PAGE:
The Mujahideen help Bond and Milovy infiltrate the air base. Bond plants a bomb in the back of the cargo airplane transporting the drugs, but, Koskov recognises him. Bond hijacks the airplane, while the Mujahideen attack the airbase. Milovy, at the last minute, joins Bond in the airplane take off and assumes the controls while Bond leaves to defuse his bomb. Necros, however, has stowed away on board, and attacks Bond. Milovy accidentally opens the cargo door, and Bond and Necros are sucked out, on the cargo net holding the opium; Necros and Bond fight. Necros is left hanging from Bond's boot. As he pleads for mercy, Bond cuts his bootlaces, dropping Necros to his death.

Bond barely defuses the bomb, and Milovy flies over Kamran Shah's Mujahideen, who are being pursued by Soviet soldiers across a bridge; Bond drops his bomb onto the bridge, killing the Soviets, helping the Mujahideen win their battle.

In the final confrontation with "General" Whitaker, Bond's key-finder saves him, again, when toppling a bust of Wellington onto Whitaker (an appropriate death for a man who styled himself in wax as Napoleon!). The KGB save Bond's life when agents, led by General Pushkin burst in and kill the Whitaker guard who had cornered Bond. General Koskov is there, too, and, while not killed, he is to be flown back to Moscow "in the diplomatic bag", per Pushkin's order.

Cast & characters

Crew

Soundtrack

Missing image
007TLDsoundtrack.jpg
Original The Living Daylights soundtrack cover

The title song of the film, "The Living Daylights," was recorded by pop group a-ha. It is also the final Bond film (to date) scored by John Barry.

Track listing

  1. The Living Daylights, - A-ha
  2. Necros Attacks
  3. The Sniper Was A Woman
  4. Ice Chase
  5. Kara Meets Bond
  6. Koskov Escapes
  7. Where Has Everybody Gone - The Pretenders
  8. Into Vienna
  9. Hercules Takes Off
  10. Mujahadin And Opium
  11. Inflight Fight
  12. If There Was A Man - The Pretenders
  13. Exercise At Gibralter
  14. Approaching Kara
  15. Murder At The Fair
  16. "Assassin" and Drugged
  17. Airbase Jailbreak
  18. Afghanistan Plan
  19. Air Bond
  20. Final Confrontation
  21. Alternate End Titles

Vehicles & gadgets

  • Aston Martin V8. Equipped with the usual weapons, including side skis, spiked tires, missiles, lasers, rocket propulsion, a self-destruct device and a modified radio to tune in to police/military bands.
  • Keychain - Bond's keychain, designed by Q-Branch, also is an explosive triggered by a wolf whistle. It also could deploy stun gas (when the user whistles "Rule Britannia"), and contains lockpicks capable of opening ninety per cent of the world's locks.
  • Ghetto Blaster - Never used by James Bond; it is seen tested in Q-Branch. The ghetto blaster is an '80s–style rocket-firing, stereophonic, cassette tapedeck.
  • Scouring Pig - Used to initially to clean and check the natural gas pipeline from USSR to West Europe. Its converted here specially to smuggle a man out of the Eastern block, With Koskov being the first!
  • Harrier- This V/STOL aircraft evacuates Koskov after his defection to the west.

See also

Locations

Film locations

Shooting locations

Trivia

  • Timothy Dalton had originally been considered for the role of James Bond as a replacement for Sean Connery, but had ruled himself out as being too young.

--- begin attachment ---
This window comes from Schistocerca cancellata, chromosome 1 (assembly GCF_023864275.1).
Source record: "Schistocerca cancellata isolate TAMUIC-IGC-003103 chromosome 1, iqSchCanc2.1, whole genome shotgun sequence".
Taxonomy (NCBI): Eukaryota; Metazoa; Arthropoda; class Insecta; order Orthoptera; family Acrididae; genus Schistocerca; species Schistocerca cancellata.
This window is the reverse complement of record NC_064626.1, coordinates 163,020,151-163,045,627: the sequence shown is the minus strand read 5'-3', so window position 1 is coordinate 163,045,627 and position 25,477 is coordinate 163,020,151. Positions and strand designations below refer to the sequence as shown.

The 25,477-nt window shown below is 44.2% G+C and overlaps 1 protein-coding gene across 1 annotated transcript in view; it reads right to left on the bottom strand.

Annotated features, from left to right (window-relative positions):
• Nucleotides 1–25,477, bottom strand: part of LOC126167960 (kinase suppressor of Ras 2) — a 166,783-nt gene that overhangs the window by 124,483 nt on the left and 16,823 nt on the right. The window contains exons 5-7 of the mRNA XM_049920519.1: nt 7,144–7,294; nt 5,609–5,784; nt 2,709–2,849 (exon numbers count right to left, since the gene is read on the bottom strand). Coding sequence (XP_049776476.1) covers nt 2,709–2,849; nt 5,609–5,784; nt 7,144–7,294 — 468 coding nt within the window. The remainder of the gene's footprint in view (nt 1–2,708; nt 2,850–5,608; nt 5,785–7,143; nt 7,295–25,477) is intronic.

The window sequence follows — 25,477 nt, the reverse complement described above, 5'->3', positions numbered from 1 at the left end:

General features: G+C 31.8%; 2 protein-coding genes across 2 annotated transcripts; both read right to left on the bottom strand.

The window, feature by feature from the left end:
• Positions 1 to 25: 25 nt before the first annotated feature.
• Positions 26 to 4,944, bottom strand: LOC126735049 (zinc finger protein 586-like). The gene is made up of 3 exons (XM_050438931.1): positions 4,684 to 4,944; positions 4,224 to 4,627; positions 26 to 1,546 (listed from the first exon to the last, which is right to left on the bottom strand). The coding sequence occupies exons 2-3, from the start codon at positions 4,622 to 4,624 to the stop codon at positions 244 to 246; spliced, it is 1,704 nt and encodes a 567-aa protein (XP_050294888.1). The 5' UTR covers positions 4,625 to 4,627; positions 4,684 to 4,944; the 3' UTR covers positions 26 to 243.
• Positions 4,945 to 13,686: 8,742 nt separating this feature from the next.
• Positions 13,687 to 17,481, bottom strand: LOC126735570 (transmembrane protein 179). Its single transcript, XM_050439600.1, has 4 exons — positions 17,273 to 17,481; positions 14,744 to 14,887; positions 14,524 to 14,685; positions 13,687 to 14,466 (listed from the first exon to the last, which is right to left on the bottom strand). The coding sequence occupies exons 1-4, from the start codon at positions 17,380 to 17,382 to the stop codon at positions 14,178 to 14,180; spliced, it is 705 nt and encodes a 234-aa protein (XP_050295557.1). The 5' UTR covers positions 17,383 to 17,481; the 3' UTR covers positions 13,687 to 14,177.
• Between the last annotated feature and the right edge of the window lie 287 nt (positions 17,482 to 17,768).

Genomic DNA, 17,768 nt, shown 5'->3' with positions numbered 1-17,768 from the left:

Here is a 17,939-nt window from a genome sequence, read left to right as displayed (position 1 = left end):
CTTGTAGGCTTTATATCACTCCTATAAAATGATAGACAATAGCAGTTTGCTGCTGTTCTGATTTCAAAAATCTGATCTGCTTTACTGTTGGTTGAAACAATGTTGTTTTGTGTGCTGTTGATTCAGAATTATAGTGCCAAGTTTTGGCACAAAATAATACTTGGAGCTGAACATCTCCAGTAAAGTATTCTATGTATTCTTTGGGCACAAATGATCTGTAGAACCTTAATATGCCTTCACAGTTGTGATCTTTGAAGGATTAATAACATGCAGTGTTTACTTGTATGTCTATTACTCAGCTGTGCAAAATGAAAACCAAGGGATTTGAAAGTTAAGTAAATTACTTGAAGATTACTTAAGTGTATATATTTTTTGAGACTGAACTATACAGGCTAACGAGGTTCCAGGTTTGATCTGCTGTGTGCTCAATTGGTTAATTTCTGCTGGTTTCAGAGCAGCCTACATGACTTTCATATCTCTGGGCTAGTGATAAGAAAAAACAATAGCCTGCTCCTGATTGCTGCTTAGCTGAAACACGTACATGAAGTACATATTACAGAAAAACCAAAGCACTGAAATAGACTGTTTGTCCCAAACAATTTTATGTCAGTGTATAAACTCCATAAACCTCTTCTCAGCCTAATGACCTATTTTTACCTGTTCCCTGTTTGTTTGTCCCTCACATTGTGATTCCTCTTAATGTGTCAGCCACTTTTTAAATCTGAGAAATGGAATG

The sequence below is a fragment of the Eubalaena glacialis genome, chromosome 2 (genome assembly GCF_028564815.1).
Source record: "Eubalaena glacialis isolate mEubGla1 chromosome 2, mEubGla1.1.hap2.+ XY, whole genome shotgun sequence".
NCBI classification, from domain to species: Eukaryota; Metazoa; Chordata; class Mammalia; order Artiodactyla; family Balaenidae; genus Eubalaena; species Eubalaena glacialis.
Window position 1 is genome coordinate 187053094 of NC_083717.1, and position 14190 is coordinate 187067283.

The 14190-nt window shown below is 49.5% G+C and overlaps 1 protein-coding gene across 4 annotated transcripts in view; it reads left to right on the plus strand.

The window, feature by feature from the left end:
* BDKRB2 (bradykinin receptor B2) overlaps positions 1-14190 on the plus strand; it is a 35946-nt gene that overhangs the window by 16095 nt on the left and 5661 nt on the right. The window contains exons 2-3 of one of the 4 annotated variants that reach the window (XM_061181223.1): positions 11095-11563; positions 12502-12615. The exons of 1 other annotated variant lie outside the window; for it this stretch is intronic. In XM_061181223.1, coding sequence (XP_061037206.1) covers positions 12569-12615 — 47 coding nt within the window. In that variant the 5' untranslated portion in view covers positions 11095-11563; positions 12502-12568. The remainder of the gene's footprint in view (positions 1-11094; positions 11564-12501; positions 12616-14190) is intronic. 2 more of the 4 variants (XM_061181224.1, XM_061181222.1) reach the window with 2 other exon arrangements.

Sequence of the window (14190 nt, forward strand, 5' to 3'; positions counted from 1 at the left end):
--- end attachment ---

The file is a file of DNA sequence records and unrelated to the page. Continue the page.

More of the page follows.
• Both Sam Neill and Pierce Brosnan were screen-tested for the role of James Bond in The Living Daylights. Brosnan was successfully signed for the role, but his contract to the television programme Remington Steele forced him to withdraw; he would wait seven years for his second chance, in GoldenEye. Maryam d'Abo, however, earned her Kara Milovy role with her screen test with Brosnan; she was not in the running for a role in the film, but had been hired to act opposite the 007 contenders; impressed, the producers gave her the part.
  • Richard Maibaum and Michael G. Wilson wrote a first draft of a script portraying James Bond's first field mission; Cubby Broccoli rejected the idea.
  • This film marked Caroline Bliss's first of two appearances as Miss Moneypenny.
  • Originally, the KGB general set up by Koskov was to be General Gogol, however, actor Walter Gotell was sick, unable to handle the major role; the character of Leonid Pushkin replaced Gogol, who appears briefly at the end of the film, having transferred to the Soviet diplomatic service. This is Gogol's final appearance in a James Bond film (Gotell died a few years later). The similarity between Pushkin and Gogol is emphasized by the fact that Pushkin is seen accompanied by a beautiful blonde, much as Gogol was in his early appearances.
  • This is the final James Bond film, to date, scored by John Barry.
  • In a cameo role, series composer John Barry conducts the orchestra in Vienna at the end of the film. Producer Michael G. Wilson also continues his string of Bond film cameo appearances; he can be seen as a member of the opera house audience.
  • The principal artwork for this film: a woman in a sheer white dress, holding a pistol as James Bond stands in the gunbarrel pose, was controversial in some parts of the world, with complaints raised that it glorified violence against women (though no such action occurs in the film). A student newspaper, at the University of Saskatchewan in Canada, was nearly shut down, sparking debate about censorship and images of violence against women, after it refused to run the advert when the film was scheduled to play at the university's student cinema.
  • The use of the Russian phrase "Smyert Shipionam" ("Death to Spies") is a reference to SMERSH, the Russian spy agency James Bond combated in the early Ian Fleming novels. It was mentioned in only one previous Bond film, From Russia With Love.

External links